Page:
Let us here at PoP! guide you through a minefield of properties that seem full of win from the word go, but which once you crack them open have you shouting… It’s a Trap!
Directed by Bobcat Goldthwait
Starring Joel Murray and Tara Lynne Barr
Earlier this year, I caught up with director Bobcat Goldthwait’s acclaimed 2009 comedy World’s Greatest Dad on Netflix and was extremely impressed with it. I loved how Goldthwait, a stand-up comic best known for screaming and setting talk show couches ablaze, managed to craft a story that was not only dark and funny, but also managed to create an effective protagonist that the viewer couldn’t help but sympathize with –even if he did some unsavory things. Based on the strength of that film, I was anxious to check out his new movie, God Bless America to see if it had the same balance of comedy and tragedy. Sadly, I was to be greatly disappointed when I finally checked it out. God Bless America intends to be a poignant satire that takes aim at all of society’s ills, but it turned out to be a shallow and ultimately boring tirade against many aspects of American culture that most people agree are annoying, but are far from the roots of what’s wrong with our country. It’s less of a movie as it is a 105-minute dramatization of bad stand-up material.
The movie stars Joel Murray (brother of Bill) as Frank, a divorced office worker who decides to kill himself after being fired from his office job and being diagnosed with a fatal brain tumor. Frank then decides to direct his rage and general disappointment in life at the aspects of pop culture that he finds disdainful after watching a bratty teen being generally horrible on a trashy MTV-style reality show. He steals his obnoxious neighbor’s sports car and drives to the girl’s high school, where he brutally shoots her in her car. He is spotted by Roxy (Disney Channel alum Tara Lynne Barr) , a classmate of the girl who is thrilled with what Frank did and soon convinces him to take her along with him on a spree of violence against people who, in Frank’s words, have forgotten how to “be nice.”
The movie follows the murderous pair as they target a number of annoying yet generally innocuous people such as talkers and texters in movie theaters and people who double-park. Their targets soon get more political as they go after right-wing pundits and a stand-in for the Westboro Baptist Church. Soon after, the focus goes back to pop culture fluff as Frank attempts to ambush the taping of an American Idol-style talent show, where he hopes to show the American viewing public just how much their society has devolved.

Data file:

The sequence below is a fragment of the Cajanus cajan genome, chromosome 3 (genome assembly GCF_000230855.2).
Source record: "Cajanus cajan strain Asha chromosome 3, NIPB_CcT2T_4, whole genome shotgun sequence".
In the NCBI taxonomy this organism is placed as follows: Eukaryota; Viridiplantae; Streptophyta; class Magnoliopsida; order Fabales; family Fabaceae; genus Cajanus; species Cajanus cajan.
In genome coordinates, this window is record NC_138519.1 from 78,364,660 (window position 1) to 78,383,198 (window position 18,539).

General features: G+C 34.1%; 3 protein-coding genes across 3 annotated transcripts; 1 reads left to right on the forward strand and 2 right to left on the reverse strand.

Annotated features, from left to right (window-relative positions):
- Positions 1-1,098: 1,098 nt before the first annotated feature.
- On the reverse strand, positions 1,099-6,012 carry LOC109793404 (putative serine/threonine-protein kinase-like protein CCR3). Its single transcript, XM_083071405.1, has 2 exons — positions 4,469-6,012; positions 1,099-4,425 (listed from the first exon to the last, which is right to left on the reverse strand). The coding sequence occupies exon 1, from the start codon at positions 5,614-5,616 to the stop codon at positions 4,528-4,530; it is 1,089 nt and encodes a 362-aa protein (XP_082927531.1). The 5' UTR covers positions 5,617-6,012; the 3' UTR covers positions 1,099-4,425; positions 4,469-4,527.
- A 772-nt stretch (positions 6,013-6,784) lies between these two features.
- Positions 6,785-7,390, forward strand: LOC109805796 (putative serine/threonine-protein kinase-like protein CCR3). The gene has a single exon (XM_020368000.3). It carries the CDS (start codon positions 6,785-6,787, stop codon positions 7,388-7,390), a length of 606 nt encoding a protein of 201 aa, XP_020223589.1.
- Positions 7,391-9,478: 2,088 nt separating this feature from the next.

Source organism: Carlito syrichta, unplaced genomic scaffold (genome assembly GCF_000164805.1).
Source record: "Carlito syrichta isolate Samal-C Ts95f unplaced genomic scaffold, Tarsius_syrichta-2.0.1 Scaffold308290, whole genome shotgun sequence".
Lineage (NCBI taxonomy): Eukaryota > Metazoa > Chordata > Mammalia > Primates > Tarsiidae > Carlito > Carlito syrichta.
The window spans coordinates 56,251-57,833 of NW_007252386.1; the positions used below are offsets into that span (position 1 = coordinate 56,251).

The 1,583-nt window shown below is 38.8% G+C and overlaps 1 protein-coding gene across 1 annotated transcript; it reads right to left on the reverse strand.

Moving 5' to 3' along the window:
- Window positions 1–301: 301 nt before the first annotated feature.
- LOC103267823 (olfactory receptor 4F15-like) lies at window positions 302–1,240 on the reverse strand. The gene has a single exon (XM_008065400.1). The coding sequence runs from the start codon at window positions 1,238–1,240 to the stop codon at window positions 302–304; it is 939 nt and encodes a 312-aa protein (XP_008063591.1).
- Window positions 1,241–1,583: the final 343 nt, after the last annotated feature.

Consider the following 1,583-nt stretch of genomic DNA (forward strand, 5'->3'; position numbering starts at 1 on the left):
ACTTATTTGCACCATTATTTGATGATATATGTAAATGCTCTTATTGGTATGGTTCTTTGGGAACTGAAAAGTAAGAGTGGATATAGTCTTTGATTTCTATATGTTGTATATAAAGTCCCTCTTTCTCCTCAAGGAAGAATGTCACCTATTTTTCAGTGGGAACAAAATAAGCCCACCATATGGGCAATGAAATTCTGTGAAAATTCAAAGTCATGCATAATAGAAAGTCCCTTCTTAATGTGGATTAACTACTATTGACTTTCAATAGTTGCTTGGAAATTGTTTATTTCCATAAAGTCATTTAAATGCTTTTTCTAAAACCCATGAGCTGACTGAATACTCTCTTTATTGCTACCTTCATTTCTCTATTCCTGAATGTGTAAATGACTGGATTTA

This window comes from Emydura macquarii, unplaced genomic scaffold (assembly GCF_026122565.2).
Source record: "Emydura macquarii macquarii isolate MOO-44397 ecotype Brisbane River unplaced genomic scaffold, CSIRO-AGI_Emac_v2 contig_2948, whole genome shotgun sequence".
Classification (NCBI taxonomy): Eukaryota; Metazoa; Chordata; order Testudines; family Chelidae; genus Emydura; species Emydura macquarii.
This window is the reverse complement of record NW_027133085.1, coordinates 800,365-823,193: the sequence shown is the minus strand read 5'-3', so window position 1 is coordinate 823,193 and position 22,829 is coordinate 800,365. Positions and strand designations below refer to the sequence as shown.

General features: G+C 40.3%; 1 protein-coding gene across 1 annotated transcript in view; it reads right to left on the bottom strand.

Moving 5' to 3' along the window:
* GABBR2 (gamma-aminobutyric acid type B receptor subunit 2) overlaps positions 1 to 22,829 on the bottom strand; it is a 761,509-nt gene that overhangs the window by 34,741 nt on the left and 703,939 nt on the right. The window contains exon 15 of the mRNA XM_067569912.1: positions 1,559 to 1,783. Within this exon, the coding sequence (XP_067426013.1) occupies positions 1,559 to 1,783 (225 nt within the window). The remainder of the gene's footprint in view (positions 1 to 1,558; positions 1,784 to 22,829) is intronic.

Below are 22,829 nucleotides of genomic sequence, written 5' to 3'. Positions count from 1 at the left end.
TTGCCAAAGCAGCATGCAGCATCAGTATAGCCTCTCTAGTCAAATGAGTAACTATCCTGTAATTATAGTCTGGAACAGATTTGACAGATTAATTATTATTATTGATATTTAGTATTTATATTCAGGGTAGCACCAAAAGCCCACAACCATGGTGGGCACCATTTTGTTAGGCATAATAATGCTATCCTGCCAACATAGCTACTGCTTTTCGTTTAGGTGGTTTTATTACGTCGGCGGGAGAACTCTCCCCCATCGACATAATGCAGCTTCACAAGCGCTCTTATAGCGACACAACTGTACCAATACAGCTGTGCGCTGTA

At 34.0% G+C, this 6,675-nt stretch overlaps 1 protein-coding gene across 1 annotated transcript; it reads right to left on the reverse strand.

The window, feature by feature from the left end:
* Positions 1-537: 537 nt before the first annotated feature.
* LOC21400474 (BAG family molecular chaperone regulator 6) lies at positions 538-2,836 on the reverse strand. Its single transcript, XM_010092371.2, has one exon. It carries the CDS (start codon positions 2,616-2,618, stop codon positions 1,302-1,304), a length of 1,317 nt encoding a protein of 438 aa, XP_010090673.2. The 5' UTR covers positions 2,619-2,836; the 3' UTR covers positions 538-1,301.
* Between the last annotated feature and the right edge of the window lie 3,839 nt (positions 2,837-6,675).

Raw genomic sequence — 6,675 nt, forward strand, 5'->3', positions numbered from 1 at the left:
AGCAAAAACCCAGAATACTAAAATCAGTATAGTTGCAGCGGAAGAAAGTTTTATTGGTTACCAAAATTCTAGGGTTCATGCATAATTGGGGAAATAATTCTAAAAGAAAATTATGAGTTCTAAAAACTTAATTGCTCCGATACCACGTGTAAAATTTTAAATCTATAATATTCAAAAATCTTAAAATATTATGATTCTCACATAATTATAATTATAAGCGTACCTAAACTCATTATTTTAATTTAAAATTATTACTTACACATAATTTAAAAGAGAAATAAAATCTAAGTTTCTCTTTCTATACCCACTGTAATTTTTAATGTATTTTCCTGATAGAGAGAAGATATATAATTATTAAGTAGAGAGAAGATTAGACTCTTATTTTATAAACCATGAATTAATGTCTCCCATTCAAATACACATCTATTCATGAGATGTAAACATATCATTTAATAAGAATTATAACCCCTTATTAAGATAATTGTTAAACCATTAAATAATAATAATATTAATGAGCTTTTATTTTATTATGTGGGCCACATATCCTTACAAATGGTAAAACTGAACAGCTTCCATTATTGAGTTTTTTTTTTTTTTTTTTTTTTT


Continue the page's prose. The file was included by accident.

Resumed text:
The idea that a protagonist goes crazy in the attempt to take back his country is not a new concept. It’s been handled before, and much better, in film’s such as Taxi Driver, Death Wish, and most recently in James Gunn’s Super. That recent film featured a character who fought violently against people who have personally wronged him, but God Bless America is merely content with lashing out against things that are only symptoms of what could be called an overly decadent and morally-bankrupt society. While both Taxi Driver and Super showed the dark and self-destructive side of vigilantism and portrayed their protagonists in a grey and mostly unsympathetic light, God Bless America treats Frank and Roxy as modern-day folk heroes as they gun down mostly innocent people who they feel aren’t “nice.” If Goldthwait had explored the moral questions inherent in this type of story, this may have turned into an interesting film, but he doesn’t seem interested in doing that. Instead, he turns Frank and Roxy into his personal mouthpieces who, when they’re not brutally killing people they find repulsive, spend the majority of their free time spouting venom about everything and everyone they don’t like about pop culture. The only time either of them says anything positive is when Roxy spends three minutes giving a clumsily-written lecture about the greatness of Alice Cooper. The rest of the dialogue between the two characters mainly consist of them listing all the things that piss them off about people, which quickly gets old.
The overall philosophy of the film is flawed and ultimately counter-productive to the characters’ motives. They say they want to punish people for being mean by killing them, which itself is not a nice thing to do, but they also turn their rage toward people who choose to be entertained by the very aspects of current American culture that they despise. This ultimately makes them proto-fascists, which the movie seems to have no problem with. God Bless America doesn’t give the viewer any reason to empathize with Frank or Roxy other than by pointing out things that they hate that the audience also happens to hate. That’s the only real connection we are asked to share with them, which doesn’t make for a compelling film.
God Bless America is a brainless, spiteful rant disguised as social satire and is right now my least favorite film of 2012. It’s even more disappointing because Bobcat Goldthwait showed with World’s Greatest Dad that he is capable of making a well-made, compelling film with a relatable, sympathetic protagonist. This film is obviously a way for Goldthwait to express his frustration with the world today, so maybe now that he has gotten this story out of his system, he can continue to realize the potential he showed with his earlier movies. 1 out of 5 Mental High-Fives.